A class at Legacy Dance and Gymnastics in North Platte has provided new opportunities for children with autism this summer.
Shae Sanchez is the mother of Genni, a 4-year-old who has taken the class for six weeks. Sanchez said Genni was diagnosed with autism when she was 2½.
Sanchez said she enrolled her daughter in the class because Genni had not been in any sports or activities before. She said she thought this would be a good opportunity to see if her daughter would like to get involved in dance, sports or other activities.
“The first class was a bit of a challenge for Genni,” Sanchez said. “Now it has been six weeks and she absolutely loves it.”
Sanchez said she wants to let her explore different activities. She said for now her daughter gets excited for each dance class and can’t wait to get into the studio.
Sanchez said the teachers at Legacy Dance and Gymnastics have been great.
“The teachers that Genni works with have patience and kindness with her,” Sanchez said “They are determined to make sure she has a great experience.”
Hannah Sukraw is the head teacher for the class and has two assistants. The current class consists of three students, between 4 and 12 years old, allowing the instructors to work closely with the kids.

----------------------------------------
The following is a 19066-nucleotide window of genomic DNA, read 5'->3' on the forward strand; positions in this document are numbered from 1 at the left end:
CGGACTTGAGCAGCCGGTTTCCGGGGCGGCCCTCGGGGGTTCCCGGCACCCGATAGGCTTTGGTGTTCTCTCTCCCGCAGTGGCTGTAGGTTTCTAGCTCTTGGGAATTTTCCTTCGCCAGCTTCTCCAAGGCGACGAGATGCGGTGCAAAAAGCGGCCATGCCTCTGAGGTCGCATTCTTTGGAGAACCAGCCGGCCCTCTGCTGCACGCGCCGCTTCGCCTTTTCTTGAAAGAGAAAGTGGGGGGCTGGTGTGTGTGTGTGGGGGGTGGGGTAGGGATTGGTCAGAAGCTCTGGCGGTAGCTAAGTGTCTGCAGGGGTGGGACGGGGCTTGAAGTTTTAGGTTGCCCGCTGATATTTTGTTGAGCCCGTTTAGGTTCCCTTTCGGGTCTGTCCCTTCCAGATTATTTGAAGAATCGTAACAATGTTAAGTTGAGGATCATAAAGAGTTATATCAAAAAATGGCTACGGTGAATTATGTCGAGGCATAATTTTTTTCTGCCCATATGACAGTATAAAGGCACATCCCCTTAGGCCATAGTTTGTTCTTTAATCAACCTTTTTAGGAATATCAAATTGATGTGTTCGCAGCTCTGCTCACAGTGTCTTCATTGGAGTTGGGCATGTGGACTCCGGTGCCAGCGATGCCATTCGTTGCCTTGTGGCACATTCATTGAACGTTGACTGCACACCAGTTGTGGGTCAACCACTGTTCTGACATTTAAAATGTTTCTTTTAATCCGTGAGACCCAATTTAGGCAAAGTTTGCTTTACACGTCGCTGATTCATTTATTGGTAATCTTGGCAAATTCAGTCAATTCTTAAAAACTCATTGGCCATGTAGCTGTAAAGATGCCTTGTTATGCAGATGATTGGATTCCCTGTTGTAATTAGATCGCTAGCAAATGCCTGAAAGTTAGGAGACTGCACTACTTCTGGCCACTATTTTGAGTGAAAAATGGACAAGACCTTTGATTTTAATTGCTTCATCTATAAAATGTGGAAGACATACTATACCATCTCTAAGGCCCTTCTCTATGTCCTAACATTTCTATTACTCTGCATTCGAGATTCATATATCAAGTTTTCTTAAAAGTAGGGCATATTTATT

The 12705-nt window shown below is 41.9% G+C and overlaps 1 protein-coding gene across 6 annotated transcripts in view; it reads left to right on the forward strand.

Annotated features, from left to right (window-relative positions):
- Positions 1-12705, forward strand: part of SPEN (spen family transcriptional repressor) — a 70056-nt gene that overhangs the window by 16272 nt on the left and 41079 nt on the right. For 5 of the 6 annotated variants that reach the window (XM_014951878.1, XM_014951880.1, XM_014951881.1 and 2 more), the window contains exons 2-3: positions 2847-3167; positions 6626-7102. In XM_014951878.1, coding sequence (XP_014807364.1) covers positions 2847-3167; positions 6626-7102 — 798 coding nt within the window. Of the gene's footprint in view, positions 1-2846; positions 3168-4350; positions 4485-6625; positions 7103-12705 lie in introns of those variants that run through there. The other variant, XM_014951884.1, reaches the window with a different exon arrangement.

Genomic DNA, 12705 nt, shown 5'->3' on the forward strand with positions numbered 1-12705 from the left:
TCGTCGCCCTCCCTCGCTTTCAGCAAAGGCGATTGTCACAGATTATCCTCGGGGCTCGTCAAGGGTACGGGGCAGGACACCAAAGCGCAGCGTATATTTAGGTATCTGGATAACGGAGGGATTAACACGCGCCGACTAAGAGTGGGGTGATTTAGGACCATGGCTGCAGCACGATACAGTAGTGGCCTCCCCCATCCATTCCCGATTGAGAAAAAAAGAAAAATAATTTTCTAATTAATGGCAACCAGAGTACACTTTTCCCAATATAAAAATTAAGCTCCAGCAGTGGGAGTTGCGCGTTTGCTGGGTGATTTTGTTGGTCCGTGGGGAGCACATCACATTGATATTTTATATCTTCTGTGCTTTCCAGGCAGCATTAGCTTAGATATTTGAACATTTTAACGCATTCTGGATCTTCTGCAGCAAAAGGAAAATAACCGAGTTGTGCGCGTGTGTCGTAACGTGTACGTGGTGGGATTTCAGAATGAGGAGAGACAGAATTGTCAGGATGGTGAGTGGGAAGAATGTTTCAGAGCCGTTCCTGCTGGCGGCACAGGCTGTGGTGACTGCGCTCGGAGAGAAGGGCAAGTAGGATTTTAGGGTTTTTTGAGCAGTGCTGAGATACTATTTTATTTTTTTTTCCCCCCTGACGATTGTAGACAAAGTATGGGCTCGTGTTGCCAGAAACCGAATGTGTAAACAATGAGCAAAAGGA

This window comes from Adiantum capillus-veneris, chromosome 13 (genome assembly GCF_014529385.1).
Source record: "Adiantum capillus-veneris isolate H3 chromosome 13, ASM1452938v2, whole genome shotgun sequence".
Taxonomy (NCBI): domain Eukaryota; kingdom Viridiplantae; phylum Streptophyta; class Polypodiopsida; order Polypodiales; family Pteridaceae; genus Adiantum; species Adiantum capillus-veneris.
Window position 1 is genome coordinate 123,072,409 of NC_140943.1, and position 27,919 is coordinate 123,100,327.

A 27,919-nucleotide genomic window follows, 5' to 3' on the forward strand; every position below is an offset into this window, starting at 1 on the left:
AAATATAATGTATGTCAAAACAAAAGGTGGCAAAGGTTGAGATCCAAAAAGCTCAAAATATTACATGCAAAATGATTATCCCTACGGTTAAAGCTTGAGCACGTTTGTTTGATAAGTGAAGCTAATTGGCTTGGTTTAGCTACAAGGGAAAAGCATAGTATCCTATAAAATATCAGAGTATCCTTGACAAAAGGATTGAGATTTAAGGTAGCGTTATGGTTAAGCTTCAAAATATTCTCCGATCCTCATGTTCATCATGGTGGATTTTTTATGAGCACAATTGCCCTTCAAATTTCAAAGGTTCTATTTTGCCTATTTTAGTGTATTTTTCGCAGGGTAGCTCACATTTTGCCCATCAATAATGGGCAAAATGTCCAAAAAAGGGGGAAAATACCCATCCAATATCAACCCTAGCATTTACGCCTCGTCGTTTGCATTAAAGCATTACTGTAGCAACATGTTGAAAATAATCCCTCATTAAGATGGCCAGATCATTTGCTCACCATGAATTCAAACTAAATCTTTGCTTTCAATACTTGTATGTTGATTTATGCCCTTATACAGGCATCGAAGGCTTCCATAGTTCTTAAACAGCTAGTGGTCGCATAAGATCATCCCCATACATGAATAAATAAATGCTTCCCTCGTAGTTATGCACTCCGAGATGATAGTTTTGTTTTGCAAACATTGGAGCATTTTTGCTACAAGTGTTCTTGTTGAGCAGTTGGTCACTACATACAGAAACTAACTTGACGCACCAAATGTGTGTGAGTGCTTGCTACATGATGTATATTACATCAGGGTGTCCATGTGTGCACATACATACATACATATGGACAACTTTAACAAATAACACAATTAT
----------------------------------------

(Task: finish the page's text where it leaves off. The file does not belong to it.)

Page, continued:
Sukraw grew up using dance as therapy for her cerebral palsy.
Sukraw said a big part of running the class is having structure each week. The 45-minute class is divided into three sections: a 15-minute warm-up in the studio, 15 minutes of gymnastics in Legacy’s mini gym and 15 minutes of dance in the dance studio.
Sukraw said this class requires more assistance than a typical class. She has help from two assistant teachers to make sure the class stays on task.
Teachers work with every dancer in the class differently, as they all have different reactions. Sukraw also gets input from parents to learn what gets the best response from a child. This effort, however, is worth it.
“Every class I see amazing growth in every dancer,” Sukraw said.
During a class Tuesday night, Sukraw and her assistants used different tactics to keep each student engaged. This sometimes included taking a break with a dancer to look at dinosaurs for a couple of minutes or letting a dancer jump on the trampoline for a bit.
“You have to get to know each kid on a personal level,” Sukraw said.
Sukraw has plans for the class to expand in the fall by having more sessions and breaking the class up based on age. She said she would love to see to see the students advance to the point where they can perform in recitals.
The class started in June and has three classes a month.